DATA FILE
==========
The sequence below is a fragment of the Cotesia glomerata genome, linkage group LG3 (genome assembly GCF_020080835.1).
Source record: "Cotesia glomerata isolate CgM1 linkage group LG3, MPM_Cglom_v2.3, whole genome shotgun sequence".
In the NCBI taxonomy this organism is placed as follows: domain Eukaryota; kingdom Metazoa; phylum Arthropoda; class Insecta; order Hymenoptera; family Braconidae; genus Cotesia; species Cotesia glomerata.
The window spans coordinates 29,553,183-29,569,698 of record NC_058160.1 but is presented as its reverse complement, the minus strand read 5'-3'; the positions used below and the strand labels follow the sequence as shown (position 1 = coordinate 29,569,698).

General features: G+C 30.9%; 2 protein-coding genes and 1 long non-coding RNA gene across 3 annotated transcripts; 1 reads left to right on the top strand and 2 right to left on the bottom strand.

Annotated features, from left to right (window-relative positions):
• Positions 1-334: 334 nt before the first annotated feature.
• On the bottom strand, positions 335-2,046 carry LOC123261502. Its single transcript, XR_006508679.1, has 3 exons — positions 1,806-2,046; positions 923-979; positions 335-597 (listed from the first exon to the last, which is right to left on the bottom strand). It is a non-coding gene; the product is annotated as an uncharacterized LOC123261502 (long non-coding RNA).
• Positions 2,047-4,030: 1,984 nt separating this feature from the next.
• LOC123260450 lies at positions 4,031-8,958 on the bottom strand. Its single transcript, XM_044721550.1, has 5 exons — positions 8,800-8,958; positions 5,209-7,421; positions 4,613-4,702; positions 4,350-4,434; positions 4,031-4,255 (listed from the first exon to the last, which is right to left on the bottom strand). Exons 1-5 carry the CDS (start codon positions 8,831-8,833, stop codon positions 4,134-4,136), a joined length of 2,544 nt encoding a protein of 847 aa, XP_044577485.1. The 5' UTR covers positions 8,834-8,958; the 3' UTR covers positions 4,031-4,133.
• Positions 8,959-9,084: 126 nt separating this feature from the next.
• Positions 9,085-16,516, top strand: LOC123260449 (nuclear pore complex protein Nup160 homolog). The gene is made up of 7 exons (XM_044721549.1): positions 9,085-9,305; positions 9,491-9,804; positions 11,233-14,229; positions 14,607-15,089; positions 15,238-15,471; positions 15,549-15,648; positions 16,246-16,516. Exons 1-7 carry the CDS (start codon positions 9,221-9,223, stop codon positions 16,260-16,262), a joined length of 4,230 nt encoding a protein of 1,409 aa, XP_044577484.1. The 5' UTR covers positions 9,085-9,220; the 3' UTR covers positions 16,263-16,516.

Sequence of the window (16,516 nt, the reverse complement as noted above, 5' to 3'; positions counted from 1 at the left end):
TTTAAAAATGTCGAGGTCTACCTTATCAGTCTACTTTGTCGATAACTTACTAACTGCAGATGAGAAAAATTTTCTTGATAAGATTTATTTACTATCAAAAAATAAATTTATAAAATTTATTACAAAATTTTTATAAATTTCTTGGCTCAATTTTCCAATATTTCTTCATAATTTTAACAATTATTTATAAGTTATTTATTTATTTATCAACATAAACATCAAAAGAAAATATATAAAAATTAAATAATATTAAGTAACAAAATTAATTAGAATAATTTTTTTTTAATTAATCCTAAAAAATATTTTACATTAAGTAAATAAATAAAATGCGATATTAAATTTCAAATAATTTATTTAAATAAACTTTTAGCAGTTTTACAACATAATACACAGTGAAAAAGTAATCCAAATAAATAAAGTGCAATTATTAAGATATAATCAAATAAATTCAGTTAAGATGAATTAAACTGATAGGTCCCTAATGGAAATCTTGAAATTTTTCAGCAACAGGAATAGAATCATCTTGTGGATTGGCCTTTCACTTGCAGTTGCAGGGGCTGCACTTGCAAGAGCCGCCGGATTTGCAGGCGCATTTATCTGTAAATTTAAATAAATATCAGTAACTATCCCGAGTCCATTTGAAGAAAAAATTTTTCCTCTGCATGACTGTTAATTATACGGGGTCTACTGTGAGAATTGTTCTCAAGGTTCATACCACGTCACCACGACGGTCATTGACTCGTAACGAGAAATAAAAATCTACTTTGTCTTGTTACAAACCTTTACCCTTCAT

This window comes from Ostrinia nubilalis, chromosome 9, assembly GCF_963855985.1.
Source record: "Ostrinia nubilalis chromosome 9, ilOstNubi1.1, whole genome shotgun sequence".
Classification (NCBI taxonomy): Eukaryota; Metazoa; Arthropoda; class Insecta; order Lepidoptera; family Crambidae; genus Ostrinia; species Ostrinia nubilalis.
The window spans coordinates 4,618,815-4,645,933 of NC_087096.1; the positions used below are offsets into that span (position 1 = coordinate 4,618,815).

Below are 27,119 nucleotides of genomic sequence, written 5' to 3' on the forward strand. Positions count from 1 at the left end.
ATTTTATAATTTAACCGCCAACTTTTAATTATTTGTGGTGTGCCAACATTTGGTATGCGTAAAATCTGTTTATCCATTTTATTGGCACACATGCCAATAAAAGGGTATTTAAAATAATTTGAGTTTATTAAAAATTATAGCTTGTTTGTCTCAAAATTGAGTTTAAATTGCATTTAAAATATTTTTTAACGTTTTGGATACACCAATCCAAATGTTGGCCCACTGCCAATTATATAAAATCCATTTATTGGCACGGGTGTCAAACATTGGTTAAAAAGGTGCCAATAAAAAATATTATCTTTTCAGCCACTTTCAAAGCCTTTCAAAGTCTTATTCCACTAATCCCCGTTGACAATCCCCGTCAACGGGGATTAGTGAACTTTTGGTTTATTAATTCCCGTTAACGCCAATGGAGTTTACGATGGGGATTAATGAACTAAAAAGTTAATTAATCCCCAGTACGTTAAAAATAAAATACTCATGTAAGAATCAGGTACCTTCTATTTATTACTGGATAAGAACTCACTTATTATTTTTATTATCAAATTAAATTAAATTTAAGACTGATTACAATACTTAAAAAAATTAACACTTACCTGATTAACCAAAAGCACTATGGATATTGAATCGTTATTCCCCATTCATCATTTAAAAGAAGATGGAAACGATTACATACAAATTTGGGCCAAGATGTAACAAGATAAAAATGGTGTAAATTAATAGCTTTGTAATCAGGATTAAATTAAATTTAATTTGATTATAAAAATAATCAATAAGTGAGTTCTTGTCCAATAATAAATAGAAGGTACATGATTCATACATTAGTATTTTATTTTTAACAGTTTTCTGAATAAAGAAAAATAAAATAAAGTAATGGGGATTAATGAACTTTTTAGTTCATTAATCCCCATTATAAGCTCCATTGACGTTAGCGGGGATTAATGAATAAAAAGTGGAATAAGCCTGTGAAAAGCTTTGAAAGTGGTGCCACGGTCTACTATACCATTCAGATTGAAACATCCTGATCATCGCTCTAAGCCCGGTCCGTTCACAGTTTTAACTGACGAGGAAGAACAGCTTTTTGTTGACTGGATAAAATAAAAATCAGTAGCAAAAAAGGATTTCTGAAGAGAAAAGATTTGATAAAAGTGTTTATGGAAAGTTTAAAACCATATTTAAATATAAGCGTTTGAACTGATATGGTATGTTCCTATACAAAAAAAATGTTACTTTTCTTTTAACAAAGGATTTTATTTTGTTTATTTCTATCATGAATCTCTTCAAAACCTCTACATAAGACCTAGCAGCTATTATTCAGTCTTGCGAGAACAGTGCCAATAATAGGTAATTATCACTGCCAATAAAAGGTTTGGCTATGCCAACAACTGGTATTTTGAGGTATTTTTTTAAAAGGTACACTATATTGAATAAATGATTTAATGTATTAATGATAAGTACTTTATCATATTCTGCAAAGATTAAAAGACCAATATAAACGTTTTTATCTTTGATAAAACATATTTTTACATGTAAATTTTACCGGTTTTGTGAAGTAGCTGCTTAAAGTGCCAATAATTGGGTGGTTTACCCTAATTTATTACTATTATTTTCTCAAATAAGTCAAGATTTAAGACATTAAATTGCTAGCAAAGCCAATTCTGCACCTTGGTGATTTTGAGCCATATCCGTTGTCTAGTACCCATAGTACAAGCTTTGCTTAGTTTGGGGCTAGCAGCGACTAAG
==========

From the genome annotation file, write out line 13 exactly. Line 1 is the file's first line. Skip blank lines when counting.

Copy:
Sequence of the window (16,516 nt, the reverse complement as noted above, 5' to 3'; positions counted from 1 at the left end):